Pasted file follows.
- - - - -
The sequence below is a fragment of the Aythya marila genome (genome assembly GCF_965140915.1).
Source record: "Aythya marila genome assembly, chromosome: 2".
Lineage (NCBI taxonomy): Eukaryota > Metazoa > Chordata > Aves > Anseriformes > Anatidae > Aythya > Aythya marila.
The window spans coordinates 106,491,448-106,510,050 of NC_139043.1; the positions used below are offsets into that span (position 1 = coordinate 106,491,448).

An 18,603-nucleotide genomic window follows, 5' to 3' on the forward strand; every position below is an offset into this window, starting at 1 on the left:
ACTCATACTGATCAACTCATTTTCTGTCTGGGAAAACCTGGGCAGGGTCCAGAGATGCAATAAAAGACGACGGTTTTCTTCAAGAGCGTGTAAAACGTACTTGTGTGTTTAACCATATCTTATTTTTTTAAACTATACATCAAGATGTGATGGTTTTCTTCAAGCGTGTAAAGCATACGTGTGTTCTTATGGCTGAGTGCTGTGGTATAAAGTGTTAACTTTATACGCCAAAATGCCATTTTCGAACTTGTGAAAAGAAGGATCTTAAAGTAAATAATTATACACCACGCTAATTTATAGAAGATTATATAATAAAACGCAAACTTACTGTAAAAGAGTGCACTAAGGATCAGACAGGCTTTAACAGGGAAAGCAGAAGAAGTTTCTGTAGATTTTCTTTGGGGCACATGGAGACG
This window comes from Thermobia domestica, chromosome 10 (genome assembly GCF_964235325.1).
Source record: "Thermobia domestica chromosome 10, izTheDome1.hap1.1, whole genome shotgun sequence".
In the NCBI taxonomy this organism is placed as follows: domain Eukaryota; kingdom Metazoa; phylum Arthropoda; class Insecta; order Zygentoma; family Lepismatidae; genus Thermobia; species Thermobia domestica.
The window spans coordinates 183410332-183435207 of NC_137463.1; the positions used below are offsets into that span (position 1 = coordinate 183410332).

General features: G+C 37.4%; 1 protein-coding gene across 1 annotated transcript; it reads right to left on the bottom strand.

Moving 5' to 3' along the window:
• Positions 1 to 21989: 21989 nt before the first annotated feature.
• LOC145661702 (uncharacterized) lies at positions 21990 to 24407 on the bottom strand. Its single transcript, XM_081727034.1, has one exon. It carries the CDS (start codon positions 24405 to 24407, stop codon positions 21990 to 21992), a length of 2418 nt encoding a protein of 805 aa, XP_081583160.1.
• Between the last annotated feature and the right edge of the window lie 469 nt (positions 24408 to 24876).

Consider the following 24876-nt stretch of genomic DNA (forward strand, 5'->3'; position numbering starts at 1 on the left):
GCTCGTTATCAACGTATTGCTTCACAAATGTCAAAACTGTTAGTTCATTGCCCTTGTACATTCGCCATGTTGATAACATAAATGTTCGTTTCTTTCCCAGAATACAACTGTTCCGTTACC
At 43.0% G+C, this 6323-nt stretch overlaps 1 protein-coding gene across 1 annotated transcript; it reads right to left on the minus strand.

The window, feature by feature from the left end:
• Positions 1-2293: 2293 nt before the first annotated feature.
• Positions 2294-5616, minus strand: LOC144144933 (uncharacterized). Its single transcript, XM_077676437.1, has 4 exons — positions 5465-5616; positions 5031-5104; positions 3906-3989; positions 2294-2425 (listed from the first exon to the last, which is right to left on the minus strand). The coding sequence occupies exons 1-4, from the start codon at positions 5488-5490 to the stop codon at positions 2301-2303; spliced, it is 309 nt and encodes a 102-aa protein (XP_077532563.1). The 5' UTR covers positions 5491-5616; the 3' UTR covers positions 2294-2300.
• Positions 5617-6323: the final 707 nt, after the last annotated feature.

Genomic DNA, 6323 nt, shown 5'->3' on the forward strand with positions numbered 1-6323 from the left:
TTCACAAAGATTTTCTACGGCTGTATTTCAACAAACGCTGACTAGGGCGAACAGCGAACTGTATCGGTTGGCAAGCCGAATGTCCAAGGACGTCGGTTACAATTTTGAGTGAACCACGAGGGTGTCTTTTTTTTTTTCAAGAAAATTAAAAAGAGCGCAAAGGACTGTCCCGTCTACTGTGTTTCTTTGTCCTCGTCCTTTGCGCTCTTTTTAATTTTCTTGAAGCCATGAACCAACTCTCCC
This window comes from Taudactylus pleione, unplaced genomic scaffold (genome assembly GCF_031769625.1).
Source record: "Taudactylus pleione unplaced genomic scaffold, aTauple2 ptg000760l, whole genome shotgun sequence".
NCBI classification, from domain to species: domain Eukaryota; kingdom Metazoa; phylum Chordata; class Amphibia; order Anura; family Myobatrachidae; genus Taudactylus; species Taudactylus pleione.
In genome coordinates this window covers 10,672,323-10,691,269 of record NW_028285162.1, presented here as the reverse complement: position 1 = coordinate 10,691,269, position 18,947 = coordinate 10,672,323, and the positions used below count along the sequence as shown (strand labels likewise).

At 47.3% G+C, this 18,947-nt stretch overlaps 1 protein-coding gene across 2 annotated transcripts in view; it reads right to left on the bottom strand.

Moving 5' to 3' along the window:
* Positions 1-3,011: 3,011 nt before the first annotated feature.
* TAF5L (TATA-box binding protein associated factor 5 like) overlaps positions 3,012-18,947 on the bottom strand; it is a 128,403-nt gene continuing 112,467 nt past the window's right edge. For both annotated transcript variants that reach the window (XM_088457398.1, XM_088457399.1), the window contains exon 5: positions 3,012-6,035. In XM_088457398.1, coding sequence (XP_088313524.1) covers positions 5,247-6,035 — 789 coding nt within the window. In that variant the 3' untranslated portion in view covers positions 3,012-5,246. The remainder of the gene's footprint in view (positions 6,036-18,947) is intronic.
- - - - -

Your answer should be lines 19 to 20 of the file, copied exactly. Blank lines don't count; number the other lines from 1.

The window, feature by feature from the left end:
• Positions 1-2293: 2293 nt before the first annotated feature.